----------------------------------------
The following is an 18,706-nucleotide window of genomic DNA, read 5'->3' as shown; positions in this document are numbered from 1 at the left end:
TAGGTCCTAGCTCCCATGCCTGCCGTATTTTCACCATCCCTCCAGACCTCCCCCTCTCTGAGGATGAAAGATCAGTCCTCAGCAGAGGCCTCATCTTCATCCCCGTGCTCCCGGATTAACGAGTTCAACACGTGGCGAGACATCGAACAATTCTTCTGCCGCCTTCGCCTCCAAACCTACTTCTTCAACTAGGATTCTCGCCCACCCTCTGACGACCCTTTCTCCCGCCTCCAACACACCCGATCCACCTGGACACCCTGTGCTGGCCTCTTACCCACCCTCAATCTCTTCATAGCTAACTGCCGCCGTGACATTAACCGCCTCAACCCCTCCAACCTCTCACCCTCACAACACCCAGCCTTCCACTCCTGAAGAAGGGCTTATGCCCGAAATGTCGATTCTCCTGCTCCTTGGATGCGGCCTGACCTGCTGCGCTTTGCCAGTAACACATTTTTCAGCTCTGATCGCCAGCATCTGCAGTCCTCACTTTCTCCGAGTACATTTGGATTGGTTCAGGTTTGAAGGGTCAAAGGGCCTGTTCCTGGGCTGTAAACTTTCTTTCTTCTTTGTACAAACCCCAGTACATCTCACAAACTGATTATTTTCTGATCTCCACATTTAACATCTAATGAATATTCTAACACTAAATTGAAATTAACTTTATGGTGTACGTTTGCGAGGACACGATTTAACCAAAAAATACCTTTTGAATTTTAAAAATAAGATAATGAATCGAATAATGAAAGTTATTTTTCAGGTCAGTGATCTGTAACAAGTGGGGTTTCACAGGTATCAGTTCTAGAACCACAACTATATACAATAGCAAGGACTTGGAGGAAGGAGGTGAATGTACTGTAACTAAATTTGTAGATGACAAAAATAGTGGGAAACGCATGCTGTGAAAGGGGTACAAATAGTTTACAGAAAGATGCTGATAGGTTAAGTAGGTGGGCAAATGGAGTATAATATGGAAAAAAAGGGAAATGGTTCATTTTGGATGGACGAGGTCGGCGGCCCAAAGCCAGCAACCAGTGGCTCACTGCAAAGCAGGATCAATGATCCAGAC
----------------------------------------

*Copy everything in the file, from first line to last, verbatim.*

The following is an 18,706-nucleotide window of genomic DNA, read 5'->3' as shown; positions in this document are numbered from 1 at the left end:
TAGGTCCTAGCTCCCATGCCTGCCGTATTTTCACCATCCCTCCAGACCTCCCCCTCTCTGAGGATGAAAGATCAGTCCTCAGCAGAGGCCTCATCTTCATCCCCGTGCTCCCGGATTAACGAGTTCAACACGTGGCGAGACATCGAACAATTCTTCTGCCGCCTTCGCCTCCAAACCTACTTCTTCAACTAGGATTCTCGCCCACCCTCTGACGACCCTTTCTCCCGCCTCCAACACACCCGATCCACCTGGACACCCTGTGCTGGCCTCTTACCCACCCTCAATCTCTTCATAGCTAACTGCCGCCGTGACATTAACCGCCTCAACCCCTCCAACCTCTCACCCTCACAACACCCAGCCTTCCACTCCTGAAGAAGGGCTTATGCCCGAAATGTCGATTCTCCTGCTCCTTGGATGCGGCCTGACCTGCTGCGCTTTGCCAGTAACACATTTTTCAGCTCTGATCGCCAGCATCTGCAGTCCTCACTTTCTCCGAGTACATTTGGATTGGTTCAGGTTTGAAGGGTCAAAGGGCCTGTTCCTGGGCTGTAAACTTTCTTTCTTCTTTGTACAAACCCCAGTACATCTCACAAACTGATTATTTTCTGATCTCCACATTTAACATCTAATGAATATTCTAACACTAAATTGAAATTAACTTTATGGTGTACGTTTGCGAGGACACGATTTAACCAAAAAATACCTTTTGAATTTTAAAAATAAGATAATGAATCGAATAATGAAAGTTATTTTTCAGGTCAGTGATCTGTAACAAGTGGGGTTTCACAGGTATCAGTTCTAGAACCACAACTATATACAATAGCAAGGACTTGGAGGAAGGAGGTGAATGTACTGTAACTAAATTTGTAGATGACAAAAATAGTGGGAAACGCATGCTGTGAAAGGGGTACAAATAGTTTACAGAAAGATGCTGATAGGTTAAGTAGGTGGGCAAATGGAGTATAATATGGAAAAAAAGGGAAATGGTTCATTTTGGATGGACGAGGTCGGCGGCCCAAAGCCAGCAACCAGTGGCTCACTGCAAAGCAGGATCAATGATCCAGAC